Do City Officials have the right to Enter Homes

The term, probable cause, is of utmost importance to determine if city officials should have the right to inspect a person’s home or living conditions inside their own homes. But then we have to determine what constitutes probable cause.

If you are concerned about a neighbor’s well-being you should notify the police and request a welfare check. This is important if the neighbor is normally active; you usually witness them as they work in their yard, carry out the trash, walk to their mailbox, or just drop in for coffee. Then, suddenly all activity ceases and you don’t see them for a few days. You have probable cause to suspect that something is amiss.

If this neighbor has family nearby, call them immediately and convey your concerns. If they have no family living in the same town, or if you do not know their family situation by all means, notify the authorities, and hopefully your city will follow through on the welfare check. This action on you part in conjunction with the city officials action might be responsible for a good outcome in a life or death situation.

If your neighbor is a recluse, and you know that the living conditions are hazardous, not only to their health and welfare, but to the entire neighborhood as well, you must report the situation to the proper authorities. You see signs of filth in the yard, there is garbage and trash lying everywhere, rats and mice are evident, and an overpowering odor permeates the area. Perhaps your neighbor has suffered an accident or a health problem and is unable to help themselves. These living conditions must be checked thoroughly by the city officials or the health department. That would constitute probable cause in most circumstances.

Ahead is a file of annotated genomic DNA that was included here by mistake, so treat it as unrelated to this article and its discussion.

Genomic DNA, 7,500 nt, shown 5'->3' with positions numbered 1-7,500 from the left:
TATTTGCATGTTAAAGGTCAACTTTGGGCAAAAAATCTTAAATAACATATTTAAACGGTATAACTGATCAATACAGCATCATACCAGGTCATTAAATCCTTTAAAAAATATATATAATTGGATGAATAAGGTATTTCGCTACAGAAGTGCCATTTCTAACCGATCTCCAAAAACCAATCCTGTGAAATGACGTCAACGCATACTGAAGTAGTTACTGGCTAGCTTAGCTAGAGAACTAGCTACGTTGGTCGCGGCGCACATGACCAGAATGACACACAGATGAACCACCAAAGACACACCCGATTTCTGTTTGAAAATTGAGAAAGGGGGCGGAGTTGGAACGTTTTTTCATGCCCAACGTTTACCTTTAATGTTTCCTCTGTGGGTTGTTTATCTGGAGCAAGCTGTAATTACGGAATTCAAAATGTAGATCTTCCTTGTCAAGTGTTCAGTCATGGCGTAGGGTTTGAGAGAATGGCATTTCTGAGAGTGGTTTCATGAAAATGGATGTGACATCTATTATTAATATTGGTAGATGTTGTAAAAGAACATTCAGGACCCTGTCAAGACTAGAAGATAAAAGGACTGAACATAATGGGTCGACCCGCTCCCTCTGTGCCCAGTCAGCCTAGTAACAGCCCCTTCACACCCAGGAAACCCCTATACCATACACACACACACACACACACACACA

If you suspect that a child is being molested or abused, you must report that fact to the proper authorities. You suspicions alone are not probably cause, but an investigation must begin at once for the child’s sake. You will need to rely on the authorities to find the proof to justify your suspicions. If they find more evidence for than against your belief, they must intervene with ‘reasonable cause,’ which is a basis for lawful searches. Never turn a deaf ear or a blind eye to the possibility that a child is in danger. You may be labeled as a meddler but a child’s life may be saved in the process.

Do you suspect that there is a drug house in your neighborhood? Most people do not want to get involved when it comes to illegal drugs, and for good reason. Some who do get involved, are victims of retaliation. Drive-by shootings, beatings, vandalism, and arson are the payment in some instances for trying to be a good neighborhood watchman. Yet, doing nothing about it can be dangerous to you, your family, and your good neighbors.

Most cities have crime-stoppers or drug-stoppers where you can report the activity anonymously. Then, once again it is up to the city officials to follow through. If their investigation, usually undercover, discovers that your tip was founded, they can use probable or reasonable cause as the basis for their entrance into the house for a personal or property search.

The city should not be able to enter and search a house on a hunch, or an ungrounded suspicion. Some people are very unpopular with city hall. They may take a stand with which the city commission or city council disagrees. They may voice their opinions openly in letters to the editors or at council meetings, and the amount of enemies they make may far outnumber those counted as their friends, but this is American, and at this date, we still have the freedom of speech.

There have been instances where cities have used trumped-up charges against those who disagree and they will harass them, and sometimes intrude into their homes. They try to make life as miserable as possible for those labeled as trouble makers, but that is where probable cause comes into play. Do not believe that all city officials, all policemen, all politicians are honest. Many of them are power-hungry and will use devious means to search and arrest anyone they deem as their enemy.

If the home owner feels they have been the victim of prejudice because of their beliefs, their sexual preferences, their gender, or their race; they should retain an attorney and make the city prove probable cause. Otherwise an illegal search could echo Nazi Germany of the 1930-40 era.

When the welfare of a person or the entire neighborhood is in jeopardy, and the entrance into a home is for the benefit of all, the authorities should have the right to enter and inspect the home and the living conditions involved within those walls. To do otherwise would be criminal neglect, but they must use caution and have probable cause. Your neighbor may be the most offensive person for miles around, but that in itself is not a criminal offense, not in America.